Lieberman calms fears of party's wary black leaders

Democratic Convention: Al Gore's running mate tries to persuade concerned left-wingers and minority delegates that he is their candidate, too
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After barely one week in the national spotlight, Joseph Lieberman was preparing yesterday to introduce himself to America as the country's next vice-president, should Al Gore be elected to the White House.

After barely one week in the national spotlight, Joseph Lieberman was preparing yesterday to introduce himself to America as the country's next vice-president, should Al Gore be elected to the White House.

But the unassuming Senator from Connecticut, who broke new ground by becoming the first Jew to figure on a major party's presidential ticket, has also to convince two key constituencies of his party that he has their best interests at heart.

After basking in the enthusiastic attention that his nomination attracted last week, Mr Lieberman arrived in Los Angeles on Tuesday to find himself at the centre of two simmering rows, which seeped into the public domain despite the best efforts of Democratic party officials to defuse them.

Some black delegates to the party's convention expressed doubts about his commitment to their cause, while the left of the party - the old-style pre-Clinton Democrats - questioned whether, as leader of the New Democrat grouping, the Democratic Leadership Council, he shared their concern with social justice.

Mr Lieberman managed only a few hours' sleep after a late evening arrival in Los Angeles on Monday when he decided to brave the massed ranks of black delegates in person in an effort to allay their concerns. Taking the microphone at a packed meeting of the black caucus on Tuesday morning, he related his involvement in the civil rights campaign: his travels to Mississippi as a law student in an effort to register black voters and his participation in Martin Luther King's epic march on Washington.

The public dissent had been led by Maxine Waters, a Congresswoman from South-Central Los Angeles, who is on her home turf at the convention. After his assurances, she said she would support him and was photographed, beaming, with her arm around him.

A more delicate problem, and one Mr Lieberman had to overcome last night by sheer force of personality and sincere goodwill, was the deep-seated, but mostly unspoken, suspicion in sections of black opinion that the interests of Jews and blacks are incompatible.

That worry is shared by so-called "liberals" in the Democratic Party, who see Mr Lieberman as representing a welfare-cutting, business-friendly brand of Democrat thinking.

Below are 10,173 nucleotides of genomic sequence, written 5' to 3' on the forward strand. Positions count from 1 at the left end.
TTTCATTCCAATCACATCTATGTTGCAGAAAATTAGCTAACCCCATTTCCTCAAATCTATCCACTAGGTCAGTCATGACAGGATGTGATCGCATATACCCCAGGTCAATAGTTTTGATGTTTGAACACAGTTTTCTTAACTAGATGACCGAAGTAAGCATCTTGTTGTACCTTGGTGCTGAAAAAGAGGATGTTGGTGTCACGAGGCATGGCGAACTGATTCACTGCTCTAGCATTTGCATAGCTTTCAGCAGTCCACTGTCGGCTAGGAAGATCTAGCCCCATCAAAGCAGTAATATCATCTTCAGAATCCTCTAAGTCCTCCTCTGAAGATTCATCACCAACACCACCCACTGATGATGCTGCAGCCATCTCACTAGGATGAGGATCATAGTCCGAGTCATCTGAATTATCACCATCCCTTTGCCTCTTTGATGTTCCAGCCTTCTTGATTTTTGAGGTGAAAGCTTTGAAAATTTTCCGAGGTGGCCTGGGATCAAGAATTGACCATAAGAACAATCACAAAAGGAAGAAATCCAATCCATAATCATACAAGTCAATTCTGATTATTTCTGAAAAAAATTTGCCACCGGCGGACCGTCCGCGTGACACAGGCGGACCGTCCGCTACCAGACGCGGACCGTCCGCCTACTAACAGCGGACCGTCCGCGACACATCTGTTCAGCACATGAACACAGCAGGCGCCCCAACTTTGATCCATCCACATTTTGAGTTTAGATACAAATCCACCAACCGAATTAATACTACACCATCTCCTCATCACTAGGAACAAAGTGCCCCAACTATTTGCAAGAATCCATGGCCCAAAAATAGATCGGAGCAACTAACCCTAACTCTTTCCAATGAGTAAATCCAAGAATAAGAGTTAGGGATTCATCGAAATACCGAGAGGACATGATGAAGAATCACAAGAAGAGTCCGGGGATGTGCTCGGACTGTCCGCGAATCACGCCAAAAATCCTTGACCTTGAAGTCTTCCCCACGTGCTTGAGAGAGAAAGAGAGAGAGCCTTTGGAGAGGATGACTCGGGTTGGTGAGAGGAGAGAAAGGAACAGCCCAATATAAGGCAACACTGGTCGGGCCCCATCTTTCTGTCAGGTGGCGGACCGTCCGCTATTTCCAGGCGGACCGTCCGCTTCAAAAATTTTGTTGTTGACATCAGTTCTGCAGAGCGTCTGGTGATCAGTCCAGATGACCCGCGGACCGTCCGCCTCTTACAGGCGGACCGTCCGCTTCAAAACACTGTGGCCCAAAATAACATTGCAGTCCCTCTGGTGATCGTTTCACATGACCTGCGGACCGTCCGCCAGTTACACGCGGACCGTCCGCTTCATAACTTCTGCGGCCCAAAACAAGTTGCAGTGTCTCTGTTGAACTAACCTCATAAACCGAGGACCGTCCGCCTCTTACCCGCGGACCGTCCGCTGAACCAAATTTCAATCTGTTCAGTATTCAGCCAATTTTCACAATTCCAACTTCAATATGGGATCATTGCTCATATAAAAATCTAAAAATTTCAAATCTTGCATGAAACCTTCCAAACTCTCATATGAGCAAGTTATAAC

The traditionalist grassroots of the party were in their element on Tuesday night. A succession of left-wingers, from Jesse Jackson through Senator Edward Kennedy (introduced by his niece, and JFK's daughter, Caroline) and on to Al Gore's defeated challenger Bill Bradley, issued impassioned calls for the party to remember all those "left behind" by the current economic boom.

Presenting a very different picture of America from the one of prosperity and content painted by Mr Clinton in defending his record the previous evening, they held the banner for the 44 million Americans with no health insurance, for workers whose pay is too low to live on and the almost 20 per cent of American children officially classified as "poor".

In a rousing speech, the Rev Jesse Jackson noted the convention was being held "in the home of the dream-makers AND the janitors".

Speakers testified to Mr Lieberman's unimpeachable social credentials. "I take great pride in knowing that one of those he [John F Kennedy] inspired to enter public life is the next vice-president of the United States -- Joe Lieberman," said Caroline Kennedy Schlossberg. And Jesse Jackson said that in selecting Mr Lieberman as his running mate, Al Gore had "brought the sons and daughters of slaves and slavemasters together with the sons and daughters of Holocaust survivors" and "raised the moral chin bar". When a barrier falls for one of the locked out, he said, "it opens doors for all."

But there was a hint also that the balance of the party could be starting to shift once again. Some of the delegates - who had cut their political teeth in the protest movements of the Sixties - privately expressed embarrassment at the convention's short shrift for the disparate protesters on the street.

And some of the loudest cheers greeted Bill Bradley's exhortation to his disappointed young supporters. After an adequate, but clinical, testimonial to Al Gore, he urged them: "Never give up and never sell out... And if you get angry enough and are smart enough and work hard enough, you can change things."